|Year of offer||Not available in 2017|
|Subject level||Undergraduate Level 2|
|Fees||Subject EFTSL, Level, Discipline & Census Date|
This subject will allow students to develop a range of digital and physical modelling skills through understanding material techniques of manipulation.
A series of lectures will introduce students to modelling techniques, allowing them to understand the role of descriptive geometry in the modelling environment. Students will learn about why designers make models and the difference between representational models and prototypes.
Workshop and lab sessions are hands-on, putting into practice the ideas explored in lectures. Students explore a range of techniques in the first half of the semester, manipulating material such as plaster, wood and metal, moving on to explore the workflow from digital to physical modelling.
At the end of semester, students design and prepare their own portfolio.
Intended learning outcomes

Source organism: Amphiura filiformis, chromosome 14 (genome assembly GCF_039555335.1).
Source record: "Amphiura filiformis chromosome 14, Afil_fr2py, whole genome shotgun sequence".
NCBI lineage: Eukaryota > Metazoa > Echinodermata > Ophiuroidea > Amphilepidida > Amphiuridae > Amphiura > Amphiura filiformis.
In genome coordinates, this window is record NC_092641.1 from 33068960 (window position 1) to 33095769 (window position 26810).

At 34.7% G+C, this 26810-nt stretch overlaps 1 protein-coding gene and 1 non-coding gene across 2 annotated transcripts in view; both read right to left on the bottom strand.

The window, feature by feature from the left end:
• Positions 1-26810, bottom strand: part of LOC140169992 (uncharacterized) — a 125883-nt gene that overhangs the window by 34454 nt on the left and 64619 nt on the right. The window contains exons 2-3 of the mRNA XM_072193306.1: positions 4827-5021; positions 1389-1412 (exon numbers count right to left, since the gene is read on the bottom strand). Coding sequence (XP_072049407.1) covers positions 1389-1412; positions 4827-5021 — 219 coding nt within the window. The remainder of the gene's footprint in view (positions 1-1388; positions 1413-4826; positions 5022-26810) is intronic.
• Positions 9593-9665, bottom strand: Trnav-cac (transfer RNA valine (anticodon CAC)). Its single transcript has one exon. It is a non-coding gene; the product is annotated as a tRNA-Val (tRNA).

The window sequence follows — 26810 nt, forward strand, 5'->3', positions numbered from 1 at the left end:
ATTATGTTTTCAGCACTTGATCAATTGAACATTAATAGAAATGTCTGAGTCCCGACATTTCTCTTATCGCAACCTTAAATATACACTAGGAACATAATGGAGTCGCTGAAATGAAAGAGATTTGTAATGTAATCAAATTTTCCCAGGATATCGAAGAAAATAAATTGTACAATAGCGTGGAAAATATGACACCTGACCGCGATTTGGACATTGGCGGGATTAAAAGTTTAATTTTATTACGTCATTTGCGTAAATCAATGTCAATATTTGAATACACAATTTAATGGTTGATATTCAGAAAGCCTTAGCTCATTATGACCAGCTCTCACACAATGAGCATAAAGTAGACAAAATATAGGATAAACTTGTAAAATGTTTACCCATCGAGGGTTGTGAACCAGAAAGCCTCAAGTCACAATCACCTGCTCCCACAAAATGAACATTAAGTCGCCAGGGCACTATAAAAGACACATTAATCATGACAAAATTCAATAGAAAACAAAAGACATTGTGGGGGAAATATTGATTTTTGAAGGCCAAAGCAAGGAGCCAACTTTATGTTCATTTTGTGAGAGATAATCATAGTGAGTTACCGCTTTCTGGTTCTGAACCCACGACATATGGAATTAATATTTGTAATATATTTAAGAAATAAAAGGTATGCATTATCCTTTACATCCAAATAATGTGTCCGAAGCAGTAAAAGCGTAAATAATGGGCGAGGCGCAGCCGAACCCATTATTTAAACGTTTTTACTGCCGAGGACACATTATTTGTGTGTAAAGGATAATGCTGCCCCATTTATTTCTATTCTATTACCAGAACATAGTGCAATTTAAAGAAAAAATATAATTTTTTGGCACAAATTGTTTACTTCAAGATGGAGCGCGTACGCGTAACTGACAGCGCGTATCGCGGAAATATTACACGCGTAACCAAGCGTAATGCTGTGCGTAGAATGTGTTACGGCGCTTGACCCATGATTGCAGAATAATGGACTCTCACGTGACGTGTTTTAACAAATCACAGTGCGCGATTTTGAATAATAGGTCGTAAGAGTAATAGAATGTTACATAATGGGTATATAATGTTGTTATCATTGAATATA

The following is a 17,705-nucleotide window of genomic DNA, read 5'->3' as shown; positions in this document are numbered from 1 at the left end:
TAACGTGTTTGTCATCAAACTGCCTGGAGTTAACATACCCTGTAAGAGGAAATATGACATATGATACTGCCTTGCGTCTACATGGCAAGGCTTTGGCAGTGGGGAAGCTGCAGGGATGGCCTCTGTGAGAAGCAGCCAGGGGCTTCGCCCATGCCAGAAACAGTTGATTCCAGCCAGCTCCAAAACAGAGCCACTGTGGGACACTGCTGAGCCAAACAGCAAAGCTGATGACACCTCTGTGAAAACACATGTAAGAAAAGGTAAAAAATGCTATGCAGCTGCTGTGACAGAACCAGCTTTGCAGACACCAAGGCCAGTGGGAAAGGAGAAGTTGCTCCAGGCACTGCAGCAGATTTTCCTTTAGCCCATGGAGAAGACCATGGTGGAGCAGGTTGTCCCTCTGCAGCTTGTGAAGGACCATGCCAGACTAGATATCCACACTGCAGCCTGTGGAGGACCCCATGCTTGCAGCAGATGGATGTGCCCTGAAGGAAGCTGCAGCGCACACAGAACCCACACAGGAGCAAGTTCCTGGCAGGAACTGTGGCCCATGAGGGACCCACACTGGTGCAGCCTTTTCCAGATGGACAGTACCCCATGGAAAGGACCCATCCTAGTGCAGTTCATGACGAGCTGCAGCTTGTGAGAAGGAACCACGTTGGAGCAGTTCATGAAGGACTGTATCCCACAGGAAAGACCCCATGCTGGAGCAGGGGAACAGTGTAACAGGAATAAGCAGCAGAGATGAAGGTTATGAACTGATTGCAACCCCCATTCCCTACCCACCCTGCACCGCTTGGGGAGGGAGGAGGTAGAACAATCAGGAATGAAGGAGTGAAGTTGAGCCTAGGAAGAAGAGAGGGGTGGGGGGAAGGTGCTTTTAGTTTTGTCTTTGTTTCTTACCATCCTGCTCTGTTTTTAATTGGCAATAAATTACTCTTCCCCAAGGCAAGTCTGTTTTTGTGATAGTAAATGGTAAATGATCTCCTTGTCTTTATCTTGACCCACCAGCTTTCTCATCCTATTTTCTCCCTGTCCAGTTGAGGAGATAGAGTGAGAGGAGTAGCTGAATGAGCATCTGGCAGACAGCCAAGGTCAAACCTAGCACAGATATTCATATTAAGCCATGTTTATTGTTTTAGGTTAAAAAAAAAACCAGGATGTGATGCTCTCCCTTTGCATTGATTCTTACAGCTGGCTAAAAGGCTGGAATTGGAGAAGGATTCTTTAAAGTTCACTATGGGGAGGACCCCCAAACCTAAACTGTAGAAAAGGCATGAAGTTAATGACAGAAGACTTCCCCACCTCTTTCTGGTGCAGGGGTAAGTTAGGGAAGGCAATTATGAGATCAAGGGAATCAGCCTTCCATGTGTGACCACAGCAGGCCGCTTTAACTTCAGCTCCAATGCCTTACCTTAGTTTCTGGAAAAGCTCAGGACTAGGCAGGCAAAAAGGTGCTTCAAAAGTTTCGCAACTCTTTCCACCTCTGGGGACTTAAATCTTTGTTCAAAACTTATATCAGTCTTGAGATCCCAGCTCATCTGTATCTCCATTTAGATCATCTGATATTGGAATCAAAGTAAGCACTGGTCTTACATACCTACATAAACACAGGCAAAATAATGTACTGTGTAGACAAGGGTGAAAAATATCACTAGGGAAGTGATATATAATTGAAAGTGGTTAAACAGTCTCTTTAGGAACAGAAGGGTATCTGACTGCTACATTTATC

Students who have successfully completed this subject should be able to:
- Work with model making techniques to communicate design ideas and thinking;
- Work across different materials and industry standard software;
- Understand the workflow from digital to physical modelling and its translation process;
- Understand regulations for health and safety operation of workshop environment;
- Understand the role of modelling and its functions in contemporary design and practice;
- Demonstrate basic photography and portfolio layout skills;
- Integrate digital tools in presentation and communication of design ideas.
On completion of the subject, students would have developed the following skills:
- Develop an understanding of material behaviour and modelling techniques;
- Develop a familiarity and awareness of workshop environment;
- Develop skill and dexterity through making;
- Develop capacity for independent and creative inquiry into material;
- Self-directed learning and experimentation with modelling techniquesDeveloped an understanding of how such techniques are related to creative thinking.